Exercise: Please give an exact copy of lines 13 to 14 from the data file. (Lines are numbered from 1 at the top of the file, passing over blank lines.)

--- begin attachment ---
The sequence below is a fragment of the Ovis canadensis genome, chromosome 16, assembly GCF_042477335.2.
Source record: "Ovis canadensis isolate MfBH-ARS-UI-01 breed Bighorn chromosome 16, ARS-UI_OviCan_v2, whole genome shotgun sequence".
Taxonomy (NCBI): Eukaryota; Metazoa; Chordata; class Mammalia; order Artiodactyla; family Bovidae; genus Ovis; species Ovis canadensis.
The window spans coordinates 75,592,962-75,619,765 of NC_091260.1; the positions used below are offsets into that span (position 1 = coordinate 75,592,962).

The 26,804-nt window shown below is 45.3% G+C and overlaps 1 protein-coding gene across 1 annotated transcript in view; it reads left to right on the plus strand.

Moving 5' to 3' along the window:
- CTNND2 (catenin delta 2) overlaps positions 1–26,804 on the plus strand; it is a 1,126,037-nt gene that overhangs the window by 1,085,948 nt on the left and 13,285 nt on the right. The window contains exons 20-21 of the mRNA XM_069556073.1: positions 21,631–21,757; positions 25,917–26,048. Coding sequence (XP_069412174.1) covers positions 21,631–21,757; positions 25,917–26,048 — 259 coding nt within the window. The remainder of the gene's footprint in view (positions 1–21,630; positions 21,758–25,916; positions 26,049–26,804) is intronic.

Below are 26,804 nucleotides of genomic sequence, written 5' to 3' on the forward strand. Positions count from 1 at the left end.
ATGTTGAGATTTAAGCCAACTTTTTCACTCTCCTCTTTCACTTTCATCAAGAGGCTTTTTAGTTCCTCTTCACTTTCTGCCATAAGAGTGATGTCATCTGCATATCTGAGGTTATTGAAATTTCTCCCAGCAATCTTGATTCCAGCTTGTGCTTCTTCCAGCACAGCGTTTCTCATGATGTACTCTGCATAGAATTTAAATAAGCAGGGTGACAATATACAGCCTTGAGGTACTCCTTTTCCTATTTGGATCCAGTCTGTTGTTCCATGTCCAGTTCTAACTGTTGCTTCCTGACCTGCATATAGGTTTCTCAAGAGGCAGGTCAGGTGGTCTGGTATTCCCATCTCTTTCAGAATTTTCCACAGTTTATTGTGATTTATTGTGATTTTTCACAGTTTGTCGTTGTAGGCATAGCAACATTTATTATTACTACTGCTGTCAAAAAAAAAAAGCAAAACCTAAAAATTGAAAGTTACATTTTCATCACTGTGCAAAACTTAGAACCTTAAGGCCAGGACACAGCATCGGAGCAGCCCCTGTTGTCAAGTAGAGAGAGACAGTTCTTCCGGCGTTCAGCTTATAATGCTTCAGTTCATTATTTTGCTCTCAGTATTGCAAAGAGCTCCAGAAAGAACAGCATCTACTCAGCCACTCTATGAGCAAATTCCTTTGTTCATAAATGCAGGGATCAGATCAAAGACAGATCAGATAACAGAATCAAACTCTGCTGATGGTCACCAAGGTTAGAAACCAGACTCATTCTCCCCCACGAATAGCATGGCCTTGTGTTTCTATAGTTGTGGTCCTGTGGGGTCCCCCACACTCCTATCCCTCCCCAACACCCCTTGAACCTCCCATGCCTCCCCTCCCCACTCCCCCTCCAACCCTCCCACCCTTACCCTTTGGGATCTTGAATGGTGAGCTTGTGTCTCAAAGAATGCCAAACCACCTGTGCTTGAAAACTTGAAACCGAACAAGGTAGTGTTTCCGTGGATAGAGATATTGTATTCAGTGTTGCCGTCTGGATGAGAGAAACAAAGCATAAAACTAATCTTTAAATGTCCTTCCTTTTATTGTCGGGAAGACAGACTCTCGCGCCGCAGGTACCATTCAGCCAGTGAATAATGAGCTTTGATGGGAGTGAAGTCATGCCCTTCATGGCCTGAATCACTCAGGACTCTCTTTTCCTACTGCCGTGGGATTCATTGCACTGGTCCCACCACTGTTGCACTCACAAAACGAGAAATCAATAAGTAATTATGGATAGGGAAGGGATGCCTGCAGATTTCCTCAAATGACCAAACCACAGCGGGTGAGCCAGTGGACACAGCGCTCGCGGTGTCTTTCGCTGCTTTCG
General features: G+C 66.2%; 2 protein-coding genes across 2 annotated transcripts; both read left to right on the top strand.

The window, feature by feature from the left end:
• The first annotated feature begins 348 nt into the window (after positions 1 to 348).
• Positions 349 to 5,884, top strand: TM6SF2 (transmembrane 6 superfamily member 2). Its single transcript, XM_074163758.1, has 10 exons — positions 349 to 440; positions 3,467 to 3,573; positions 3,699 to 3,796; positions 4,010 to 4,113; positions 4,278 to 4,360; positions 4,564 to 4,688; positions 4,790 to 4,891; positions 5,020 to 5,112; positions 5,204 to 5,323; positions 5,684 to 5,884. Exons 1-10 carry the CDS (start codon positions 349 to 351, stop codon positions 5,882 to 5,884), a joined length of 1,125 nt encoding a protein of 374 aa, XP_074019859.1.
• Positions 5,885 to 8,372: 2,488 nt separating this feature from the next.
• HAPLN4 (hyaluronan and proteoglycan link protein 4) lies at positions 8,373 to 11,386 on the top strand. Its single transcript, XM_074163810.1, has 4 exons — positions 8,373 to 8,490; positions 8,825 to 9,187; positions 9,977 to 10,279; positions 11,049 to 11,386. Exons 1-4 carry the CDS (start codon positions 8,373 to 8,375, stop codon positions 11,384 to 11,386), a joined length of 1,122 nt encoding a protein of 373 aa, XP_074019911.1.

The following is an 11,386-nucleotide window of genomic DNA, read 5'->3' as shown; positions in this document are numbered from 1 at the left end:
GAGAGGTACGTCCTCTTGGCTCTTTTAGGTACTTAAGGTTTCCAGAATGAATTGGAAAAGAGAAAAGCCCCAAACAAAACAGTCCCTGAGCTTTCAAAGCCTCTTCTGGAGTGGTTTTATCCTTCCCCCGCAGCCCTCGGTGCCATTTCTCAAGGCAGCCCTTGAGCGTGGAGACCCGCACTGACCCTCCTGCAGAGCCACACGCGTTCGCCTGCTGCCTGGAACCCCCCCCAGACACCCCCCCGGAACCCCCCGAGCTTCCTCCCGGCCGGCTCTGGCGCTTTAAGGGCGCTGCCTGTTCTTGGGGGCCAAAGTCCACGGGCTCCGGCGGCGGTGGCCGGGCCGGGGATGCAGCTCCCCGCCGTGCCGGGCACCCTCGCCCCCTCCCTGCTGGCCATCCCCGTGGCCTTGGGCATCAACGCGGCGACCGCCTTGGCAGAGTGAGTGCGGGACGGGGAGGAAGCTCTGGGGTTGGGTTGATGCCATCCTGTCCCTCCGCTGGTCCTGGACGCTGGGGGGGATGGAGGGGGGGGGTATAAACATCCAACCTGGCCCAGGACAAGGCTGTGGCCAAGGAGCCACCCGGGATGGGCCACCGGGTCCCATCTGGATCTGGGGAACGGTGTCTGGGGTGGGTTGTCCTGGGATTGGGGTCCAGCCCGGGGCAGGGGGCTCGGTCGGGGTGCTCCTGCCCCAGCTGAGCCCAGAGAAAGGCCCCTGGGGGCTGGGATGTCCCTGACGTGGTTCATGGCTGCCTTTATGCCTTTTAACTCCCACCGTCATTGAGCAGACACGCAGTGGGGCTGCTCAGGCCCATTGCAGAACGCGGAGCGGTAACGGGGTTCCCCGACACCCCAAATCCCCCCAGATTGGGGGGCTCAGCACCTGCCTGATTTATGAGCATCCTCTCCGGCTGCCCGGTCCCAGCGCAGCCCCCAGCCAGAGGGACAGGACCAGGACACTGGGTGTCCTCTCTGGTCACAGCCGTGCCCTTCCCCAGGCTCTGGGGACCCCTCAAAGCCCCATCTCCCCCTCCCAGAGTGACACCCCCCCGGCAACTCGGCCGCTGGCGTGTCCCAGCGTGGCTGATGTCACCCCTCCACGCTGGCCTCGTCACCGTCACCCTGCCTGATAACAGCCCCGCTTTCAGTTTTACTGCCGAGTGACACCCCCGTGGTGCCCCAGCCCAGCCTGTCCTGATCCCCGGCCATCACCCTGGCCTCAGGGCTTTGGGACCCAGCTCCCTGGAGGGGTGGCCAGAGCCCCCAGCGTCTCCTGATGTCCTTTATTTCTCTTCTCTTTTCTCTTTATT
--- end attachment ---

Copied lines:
• Positions 349 to 5,884, top strand: TM6SF2 (transmembrane 6 superfamily member 2). Its single transcript, XM_074163758.1, has 10 exons — positions 349 to 440; positions 3,467 to 3,573; positions 3,699 to 3,796; positions 4,010 to 4,113; positions 4,278 to 4,360; positions 4,564 to 4,688; positions 4,790 to 4,891; positions 5,020 to 5,112; positions 5,204 to 5,323; positions 5,684 to 5,884. Exons 1-10 carry the CDS (start codon positions 349 to 351, stop codon positions 5,882 to 5,884), a joined length of 1,125 nt encoding a protein of 374 aa, XP_074019859.1.
• Positions 5,885 to 8,372: 2,488 nt separating this feature from the next.